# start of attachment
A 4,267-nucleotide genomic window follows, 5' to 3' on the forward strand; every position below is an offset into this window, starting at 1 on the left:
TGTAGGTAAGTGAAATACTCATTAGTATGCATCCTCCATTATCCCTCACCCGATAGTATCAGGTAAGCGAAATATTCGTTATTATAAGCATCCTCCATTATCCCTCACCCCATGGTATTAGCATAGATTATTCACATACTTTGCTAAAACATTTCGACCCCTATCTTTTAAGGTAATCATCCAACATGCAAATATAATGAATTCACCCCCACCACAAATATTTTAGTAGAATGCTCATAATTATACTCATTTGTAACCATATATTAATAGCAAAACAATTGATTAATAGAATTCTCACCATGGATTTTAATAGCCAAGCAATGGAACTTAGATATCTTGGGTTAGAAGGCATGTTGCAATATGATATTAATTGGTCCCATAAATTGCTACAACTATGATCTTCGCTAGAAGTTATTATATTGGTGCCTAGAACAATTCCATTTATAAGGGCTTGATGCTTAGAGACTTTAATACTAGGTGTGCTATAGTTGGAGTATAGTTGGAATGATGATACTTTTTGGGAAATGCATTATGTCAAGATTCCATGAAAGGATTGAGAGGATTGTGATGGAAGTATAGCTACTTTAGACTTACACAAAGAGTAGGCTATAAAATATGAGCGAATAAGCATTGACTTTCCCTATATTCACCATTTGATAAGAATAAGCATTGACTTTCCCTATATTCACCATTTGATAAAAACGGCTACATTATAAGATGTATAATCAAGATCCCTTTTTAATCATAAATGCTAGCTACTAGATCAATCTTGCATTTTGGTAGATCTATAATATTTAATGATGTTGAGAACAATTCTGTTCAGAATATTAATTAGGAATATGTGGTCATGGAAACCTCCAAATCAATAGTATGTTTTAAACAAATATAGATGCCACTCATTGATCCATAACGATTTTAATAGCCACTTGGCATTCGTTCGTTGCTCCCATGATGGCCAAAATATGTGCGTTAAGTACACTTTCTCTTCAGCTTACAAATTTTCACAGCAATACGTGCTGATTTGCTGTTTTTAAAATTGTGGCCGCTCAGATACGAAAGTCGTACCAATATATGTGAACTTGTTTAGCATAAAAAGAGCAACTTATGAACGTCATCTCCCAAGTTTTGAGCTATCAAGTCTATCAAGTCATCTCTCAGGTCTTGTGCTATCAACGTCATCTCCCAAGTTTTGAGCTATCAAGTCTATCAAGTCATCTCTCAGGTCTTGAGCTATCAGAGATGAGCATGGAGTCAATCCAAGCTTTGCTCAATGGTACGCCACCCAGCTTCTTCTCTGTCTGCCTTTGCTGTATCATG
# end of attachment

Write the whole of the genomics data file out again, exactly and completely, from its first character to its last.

A 4,267-nucleotide genomic window follows, 5' to 3' on the forward strand; every position below is an offset into this window, starting at 1 on the left:
TGTAGGTAAGTGAAATACTCATTAGTATGCATCCTCCATTATCCCTCACCCGATAGTATCAGGTAAGCGAAATATTCGTTATTATAAGCATCCTCCATTATCCCTCACCCCATGGTATTAGCATAGATTATTCACATACTTTGCTAAAACATTTCGACCCCTATCTTTTAAGGTAATCATCCAACATGCAAATATAATGAATTCACCCCCACCACAAATATTTTAGTAGAATGCTCATAATTATACTCATTTGTAACCATATATTAATAGCAAAACAATTGATTAATAGAATTCTCACCATGGATTTTAATAGCCAAGCAATGGAACTTAGATATCTTGGGTTAGAAGGCATGTTGCAATATGATATTAATTGGTCCCATAAATTGCTACAACTATGATCTTCGCTAGAAGTTATTATATTGGTGCCTAGAACAATTCCATTTATAAGGGCTTGATGCTTAGAGACTTTAATACTAGGTGTGCTATAGTTGGAGTATAGTTGGAATGATGATACTTTTTGGGAAATGCATTATGTCAAGATTCCATGAAAGGATTGAGAGGATTGTGATGGAAGTATAGCTACTTTAGACTTACACAAAGAGTAGGCTATAAAATATGAGCGAATAAGCATTGACTTTCCCTATATTCACCATTTGATAAGAATAAGCATTGACTTTCCCTATATTCACCATTTGATAAAAACGGCTACATTATAAGATGTATAATCAAGATCCCTTTTTAATCATAAATGCTAGCTACTAGATCAATCTTGCATTTTGGTAGATCTATAATATTTAATGATGTTGAGAACAATTCTGTTCAGAATATTAATTAGGAATATGTGGTCATGGAAACCTCCAAATCAATAGTATGTTTTAAACAAATATAGATGCCACTCATTGATCCATAACGATTTTAATAGCCACTTGGCATTCGTTCGTTGCTCCCATGATGGCCAAAATATGTGCGTTAAGTACACTTTCTCTTCAGCTTACAAATTTTCACAGCAATACGTGCTGATTTGCTGTTTTTAAAATTGTGGCCGCTCAGATACGAAAGTCGTACCAATATATGTGAACTTGTTTAGCATAAAAAGAGCAACTTATGAACGTCATCTCCCAAGTTTTGAGCTATCAAGTCTATCAAGTCATCTCTCAGGTCTTGTGCTATCAACGTCATCTCCCAAGTTTTGAGCTATCAAGTCTATCAAGTCATCTCTCAGGTCTTGAGCTATCAGAGATGAGCATGGAGTCAATCCAAGCTTTGCTCAATGGTACGCCACCCAGCTTCTTCTCTGTCTGCCTTTGCTGTATCATG